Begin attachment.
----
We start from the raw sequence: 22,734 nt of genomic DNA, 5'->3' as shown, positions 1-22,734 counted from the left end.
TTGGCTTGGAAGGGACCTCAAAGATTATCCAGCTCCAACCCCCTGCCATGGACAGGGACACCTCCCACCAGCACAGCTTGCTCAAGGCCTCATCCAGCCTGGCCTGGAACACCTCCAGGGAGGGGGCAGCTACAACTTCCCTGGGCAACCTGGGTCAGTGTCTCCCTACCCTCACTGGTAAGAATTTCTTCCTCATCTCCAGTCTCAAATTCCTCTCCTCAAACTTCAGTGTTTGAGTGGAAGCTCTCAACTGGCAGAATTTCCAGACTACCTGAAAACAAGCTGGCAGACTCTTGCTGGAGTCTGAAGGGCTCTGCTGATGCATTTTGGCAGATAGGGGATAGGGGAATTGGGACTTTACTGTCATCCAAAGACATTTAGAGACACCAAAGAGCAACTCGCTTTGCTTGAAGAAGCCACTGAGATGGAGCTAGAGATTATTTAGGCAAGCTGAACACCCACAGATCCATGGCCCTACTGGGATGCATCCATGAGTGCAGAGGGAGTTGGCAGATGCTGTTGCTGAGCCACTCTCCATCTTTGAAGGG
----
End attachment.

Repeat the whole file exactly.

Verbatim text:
We start from the raw sequence: 22,734 nt of genomic DNA, 5'->3' as shown, positions 1-22,734 counted from the left end.
TTGGCTTGGAAGGGACCTCAAAGATTATCCAGCTCCAACCCCCTGCCATGGACAGGGACACCTCCCACCAGCACAGCTTGCTCAAGGCCTCATCCAGCCTGGCCTGGAACACCTCCAGGGAGGGGGCAGCTACAACTTCCCTGGGCAACCTGGGTCAGTGTCTCCCTACCCTCACTGGTAAGAATTTCTTCCTCATCTCCAGTCTCAAATTCCTCTCCTCAAACTTCAGTGTTTGAGTGGAAGCTCTCAACTGGCAGAATTTCCAGACTACCTGAAAACAAGCTGGCAGACTCTTGCTGGAGTCTGAAGGGCTCTGCTGATGCATTTTGGCAGATAGGGGATAGGGGAATTGGGACTTTACTGTCATCCAAAGACATTTAGAGACACCAAAGAGCAACTCGCTTTGCTTGAAGAAGCCACTGAGATGGAGCTAGAGATTATTTAGGCAAGCTGAACACCCACAGATCCATGGCCCTACTGGGATGCATCCATGAGTGCAGAGGGAGTTGGCAGATGCTGTTGCTGAGCCACTCTCCATCTTTGAAGGG